[cryptome] (Times of Israel) Stuxnet, gone rogue, hit Russian nuke plant, space station (fwd)

  • From: Tomasz Rola <rtomek@xxxxxxx>
  • To: cypherpunks@xxxxxxxxxx, cryptome@xxxxxxxxxxxxx
  • Date: Tue, 12 Nov 2013 21:41:42 +0100 (CET)


I guess this is news? They say it happened few years ago, but I see it 
being reported right now.

Tomasz Rola

** A C programmer asked whether computer had Buddha's nature.      **
** As the answer, master did "rm -rif" on the programmer's home    **
** directory. And then the C programmer became enlightened...      **
**                                                                 **
** Tomasz Rola          mailto:tomasz_rola@xxxxxxxxxxx             **

---------- Forwarded message ----------
Date: Tue, 12 Nov 2013 20:30:11 +0100 (CET)
From: Tomasz Rola <rtomek@xxxxxxx>
To:  <info@xxxxxxxxxxxxx>, Transhuman Tech <tt@xxxxxxxxxxxxx>
Cc: Tomasz Rola <rtomek@xxxxxxx>
Subject: (Times of Israel) Stuxnet, gone rogue, hit Russian nuke plant,
    space station




(... links deleted all the way down ...)

     * Tuesday, November 12, 2013
     * Kislev 9, 5774
     * 12:43 am IST
     * Site updated 2 minutes ago

Stuxnet, gone rogue, hit Russian nuke plant, space station

A cyber-security expert says several ostensibly secure facilities became
victims of the virus that struck Iran's nuclear program

   By [30]David Shamah November 11, 2013, 4:21 pm 

   [36]Eugene Kaspersky (Photo credit: Courtesy Tel Aviv University) 
   Eugene Kaspersky (Photo credit: Courtesy Tel Aviv University)

   A  Russian  nuclear power plant was reportedly "badly infected" by the
   rogue Stuxnet virus, the same malware that reportedly disrupted Iran's
   nuclear  program  several  years  ago.  The  virus  then spread to the
   International   Space   Station   via  a  Stuxnet-infected  USB  stick
   transported by Russian cosmonauts.

   Speaking  to  journalists  in  Canberra,  Australia, last week, Eugene
   Kaspersky, head of the anti-virus and cyber protection firm that bears
   his name, said he had been tipped off about the damage by a friend who
   works at the Russian plant.

   Kaspersky  did  not  say when the attacks took place, but implied that
   they occurred around the same time the Iranian infection was reported.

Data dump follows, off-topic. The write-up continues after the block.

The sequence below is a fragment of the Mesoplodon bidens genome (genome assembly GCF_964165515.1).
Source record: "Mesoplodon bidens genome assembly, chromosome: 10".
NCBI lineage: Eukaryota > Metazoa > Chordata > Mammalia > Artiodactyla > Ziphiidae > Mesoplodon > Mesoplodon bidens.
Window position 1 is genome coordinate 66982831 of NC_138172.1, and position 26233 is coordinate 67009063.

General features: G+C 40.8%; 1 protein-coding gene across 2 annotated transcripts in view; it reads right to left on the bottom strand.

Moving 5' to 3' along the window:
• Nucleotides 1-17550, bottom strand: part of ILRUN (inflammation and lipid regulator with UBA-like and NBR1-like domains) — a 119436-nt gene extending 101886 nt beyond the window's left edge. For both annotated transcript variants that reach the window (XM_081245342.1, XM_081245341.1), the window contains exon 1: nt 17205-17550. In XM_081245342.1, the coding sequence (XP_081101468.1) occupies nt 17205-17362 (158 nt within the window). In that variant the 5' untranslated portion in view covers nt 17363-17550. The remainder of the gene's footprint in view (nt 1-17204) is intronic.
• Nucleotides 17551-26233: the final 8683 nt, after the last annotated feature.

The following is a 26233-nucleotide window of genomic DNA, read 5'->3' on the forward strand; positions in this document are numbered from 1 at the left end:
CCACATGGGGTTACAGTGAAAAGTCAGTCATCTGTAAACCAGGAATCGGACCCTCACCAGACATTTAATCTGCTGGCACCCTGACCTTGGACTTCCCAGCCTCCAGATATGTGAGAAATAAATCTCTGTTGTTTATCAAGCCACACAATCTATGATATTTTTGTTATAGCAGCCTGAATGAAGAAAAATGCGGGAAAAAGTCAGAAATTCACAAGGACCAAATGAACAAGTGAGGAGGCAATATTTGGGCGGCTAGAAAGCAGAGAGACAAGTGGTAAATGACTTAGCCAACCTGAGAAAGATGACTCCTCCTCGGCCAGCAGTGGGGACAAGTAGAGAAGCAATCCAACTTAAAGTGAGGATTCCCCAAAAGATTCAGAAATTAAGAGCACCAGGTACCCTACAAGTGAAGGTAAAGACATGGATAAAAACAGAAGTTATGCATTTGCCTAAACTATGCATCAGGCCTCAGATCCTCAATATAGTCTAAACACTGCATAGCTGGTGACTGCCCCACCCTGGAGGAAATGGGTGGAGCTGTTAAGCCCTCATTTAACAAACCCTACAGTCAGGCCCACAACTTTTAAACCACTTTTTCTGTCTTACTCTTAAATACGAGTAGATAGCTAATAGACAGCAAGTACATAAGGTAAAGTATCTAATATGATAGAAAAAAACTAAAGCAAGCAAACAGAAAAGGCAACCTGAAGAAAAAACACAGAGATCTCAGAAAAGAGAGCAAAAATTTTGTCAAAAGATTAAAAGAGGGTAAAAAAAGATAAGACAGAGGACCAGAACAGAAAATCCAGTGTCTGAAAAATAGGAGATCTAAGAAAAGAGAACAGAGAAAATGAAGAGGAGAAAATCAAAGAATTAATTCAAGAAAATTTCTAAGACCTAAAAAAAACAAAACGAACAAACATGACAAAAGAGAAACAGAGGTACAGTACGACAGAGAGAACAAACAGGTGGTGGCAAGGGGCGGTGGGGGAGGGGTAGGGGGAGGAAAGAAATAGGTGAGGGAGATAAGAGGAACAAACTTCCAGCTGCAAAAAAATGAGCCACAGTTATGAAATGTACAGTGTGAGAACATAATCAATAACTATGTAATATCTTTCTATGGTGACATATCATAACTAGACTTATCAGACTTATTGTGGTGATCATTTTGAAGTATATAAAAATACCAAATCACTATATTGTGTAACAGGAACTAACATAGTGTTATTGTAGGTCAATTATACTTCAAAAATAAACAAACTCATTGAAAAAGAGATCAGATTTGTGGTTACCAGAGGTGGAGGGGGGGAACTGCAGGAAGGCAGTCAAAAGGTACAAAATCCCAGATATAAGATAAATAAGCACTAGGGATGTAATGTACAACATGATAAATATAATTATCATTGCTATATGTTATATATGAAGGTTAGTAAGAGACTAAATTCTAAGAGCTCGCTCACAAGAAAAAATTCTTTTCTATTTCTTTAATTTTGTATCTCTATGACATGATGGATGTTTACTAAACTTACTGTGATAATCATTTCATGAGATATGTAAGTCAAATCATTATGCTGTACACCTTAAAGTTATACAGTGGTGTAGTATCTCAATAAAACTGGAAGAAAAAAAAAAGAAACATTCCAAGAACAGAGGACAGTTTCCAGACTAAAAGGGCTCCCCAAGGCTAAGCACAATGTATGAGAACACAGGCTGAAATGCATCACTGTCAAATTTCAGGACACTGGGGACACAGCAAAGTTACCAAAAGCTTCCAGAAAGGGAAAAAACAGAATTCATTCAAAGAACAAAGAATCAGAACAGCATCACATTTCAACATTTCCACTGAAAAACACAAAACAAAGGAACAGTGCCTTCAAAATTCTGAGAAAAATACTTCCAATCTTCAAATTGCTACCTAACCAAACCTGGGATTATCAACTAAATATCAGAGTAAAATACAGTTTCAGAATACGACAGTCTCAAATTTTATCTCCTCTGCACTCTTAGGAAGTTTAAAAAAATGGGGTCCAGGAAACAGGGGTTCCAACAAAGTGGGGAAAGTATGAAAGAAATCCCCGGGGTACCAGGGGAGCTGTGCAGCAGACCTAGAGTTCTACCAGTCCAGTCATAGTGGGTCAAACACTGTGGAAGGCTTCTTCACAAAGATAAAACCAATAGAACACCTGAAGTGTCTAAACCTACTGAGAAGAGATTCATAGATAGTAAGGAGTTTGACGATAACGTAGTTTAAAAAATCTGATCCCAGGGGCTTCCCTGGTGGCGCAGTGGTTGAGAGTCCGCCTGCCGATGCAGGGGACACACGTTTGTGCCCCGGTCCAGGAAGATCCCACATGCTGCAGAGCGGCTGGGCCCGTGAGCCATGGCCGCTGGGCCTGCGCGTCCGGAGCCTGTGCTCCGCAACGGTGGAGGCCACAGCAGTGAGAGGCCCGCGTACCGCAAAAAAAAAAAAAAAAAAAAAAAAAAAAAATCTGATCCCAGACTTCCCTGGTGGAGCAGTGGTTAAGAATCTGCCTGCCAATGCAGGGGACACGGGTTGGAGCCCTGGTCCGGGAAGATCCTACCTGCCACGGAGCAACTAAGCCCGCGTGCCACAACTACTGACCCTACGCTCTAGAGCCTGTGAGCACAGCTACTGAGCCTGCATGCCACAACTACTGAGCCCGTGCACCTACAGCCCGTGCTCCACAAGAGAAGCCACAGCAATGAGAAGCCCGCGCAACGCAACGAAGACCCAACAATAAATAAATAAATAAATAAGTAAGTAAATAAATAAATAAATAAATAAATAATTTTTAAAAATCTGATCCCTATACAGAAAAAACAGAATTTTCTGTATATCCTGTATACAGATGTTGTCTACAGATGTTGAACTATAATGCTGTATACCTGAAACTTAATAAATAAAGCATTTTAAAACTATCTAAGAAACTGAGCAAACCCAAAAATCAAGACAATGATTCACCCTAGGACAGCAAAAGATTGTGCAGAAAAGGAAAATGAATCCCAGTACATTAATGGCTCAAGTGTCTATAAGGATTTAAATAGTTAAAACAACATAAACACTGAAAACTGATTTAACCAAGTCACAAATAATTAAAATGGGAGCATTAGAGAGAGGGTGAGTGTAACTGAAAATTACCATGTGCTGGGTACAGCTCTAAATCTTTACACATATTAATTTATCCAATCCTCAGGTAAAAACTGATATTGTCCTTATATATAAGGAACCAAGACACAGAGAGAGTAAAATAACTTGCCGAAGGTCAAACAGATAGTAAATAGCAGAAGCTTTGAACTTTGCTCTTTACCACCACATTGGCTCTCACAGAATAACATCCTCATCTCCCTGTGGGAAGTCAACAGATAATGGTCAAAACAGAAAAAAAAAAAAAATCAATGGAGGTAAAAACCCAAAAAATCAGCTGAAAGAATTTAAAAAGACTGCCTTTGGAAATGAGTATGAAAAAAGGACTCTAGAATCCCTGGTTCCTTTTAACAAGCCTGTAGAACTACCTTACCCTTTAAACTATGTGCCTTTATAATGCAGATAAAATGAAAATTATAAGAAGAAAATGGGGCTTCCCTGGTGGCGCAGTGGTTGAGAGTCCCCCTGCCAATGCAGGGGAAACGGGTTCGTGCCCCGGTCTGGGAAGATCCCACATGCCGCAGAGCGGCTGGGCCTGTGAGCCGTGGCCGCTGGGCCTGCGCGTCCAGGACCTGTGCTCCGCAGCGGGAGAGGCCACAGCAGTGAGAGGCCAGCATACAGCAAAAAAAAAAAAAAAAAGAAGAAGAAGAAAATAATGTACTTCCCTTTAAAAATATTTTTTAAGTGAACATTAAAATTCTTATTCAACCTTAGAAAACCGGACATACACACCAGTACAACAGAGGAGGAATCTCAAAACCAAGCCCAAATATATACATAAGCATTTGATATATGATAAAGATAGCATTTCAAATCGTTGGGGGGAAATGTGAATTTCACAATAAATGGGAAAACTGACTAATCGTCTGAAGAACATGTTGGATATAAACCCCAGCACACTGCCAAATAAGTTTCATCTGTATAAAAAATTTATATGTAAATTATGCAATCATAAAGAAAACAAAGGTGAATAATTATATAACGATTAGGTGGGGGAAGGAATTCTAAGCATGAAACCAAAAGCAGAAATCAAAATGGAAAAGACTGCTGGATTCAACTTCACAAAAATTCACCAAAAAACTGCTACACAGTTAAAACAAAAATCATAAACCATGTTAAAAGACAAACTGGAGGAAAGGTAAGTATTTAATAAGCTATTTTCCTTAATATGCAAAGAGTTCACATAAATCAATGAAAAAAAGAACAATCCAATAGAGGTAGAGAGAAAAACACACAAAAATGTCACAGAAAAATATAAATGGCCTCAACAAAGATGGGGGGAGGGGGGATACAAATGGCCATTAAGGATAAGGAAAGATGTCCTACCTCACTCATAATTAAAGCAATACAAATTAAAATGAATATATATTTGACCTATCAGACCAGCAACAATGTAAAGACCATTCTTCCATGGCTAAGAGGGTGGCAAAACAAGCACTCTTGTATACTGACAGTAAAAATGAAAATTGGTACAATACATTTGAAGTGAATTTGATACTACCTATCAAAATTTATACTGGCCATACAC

He  also did not comment on the impact of the infections on either the
   nuclear  plant  or  the  space  station,  but  did say that the latter
   facility had been attacked several times.

   The  revelation  came  during  a  question-and-answer  period  after a
   presentation on cyber-security. The point, Kaspersky told reporters at
   Australia's  National  Press  Club  last  week,  was  that  not  being
   connected  to  the  Internet  --  the public web cannot be accessed at
   either  the nuclear plant or on the ISS -- is a guarantee that systems
   will  remain  safe.  The  identity of the entity that released Stuxnet
   into  the  "wild" is still unknown (although media speculation insists
   it was developed by Israel and the United States), but those who think
   they  can  control  a  released  virus are mistaken, Kaspersky warned.
   "What  goes  around  comes around," Kaspersky said. "Everything you do
   will boomerang."

   The  Stuxnet  virus  came  to  light  in 2010, having attacked Iranian
   nuclear   facilities   by   hitting  the  programmable  logic  control
   automation  systems that control them. The PLC system, manufactured by
   German  conglomerate  Siemens,  runs  the  centrifuges  used to enrich
   uranium  at  Iran's Natanz facility. Variants of Stuxnet have affected
   the  facility's  centrifuges  in  various ways, mostly by changing the
   activity  of  valves  controlled  by  the  PLC  software that feed the
   uranium  to  centrifuges  at  a specific rate required for enrichment,
   Kaspersky said in several presentations last year.

   It's  not  known when Stuxnet began its activities, but researchers at
   anti-virus  company Symantec said that they had gathered evidence that
   earlier  versions of the code were already seen "in the wild" in 2005,
   although it wasn't yet operational as a virus. Stuxnet, said Symantec,
   was  the first virus known to attack national infrastructure projects,
   and  according  to the company, the groups behind Stuxnet were already
   seeking  to  compromise  Iran's  nuclear  program  in 2007 -- the year
   Iran's  Natanz  nuclear  facility, where much of the country's uranium
   enrichment is taking place, went online.

   Now  that  the  plague  has  been unleashed, said Kaspersky, no one is
   immune  --  and  that  includes  its originators, who are no longer in
   control of it. "There are no borders" in cyberspace, and no one should
   be  surprised  at  any  reports  of  a  virus  attack,  no  matter how
   ostensibly secure the facility, he said.

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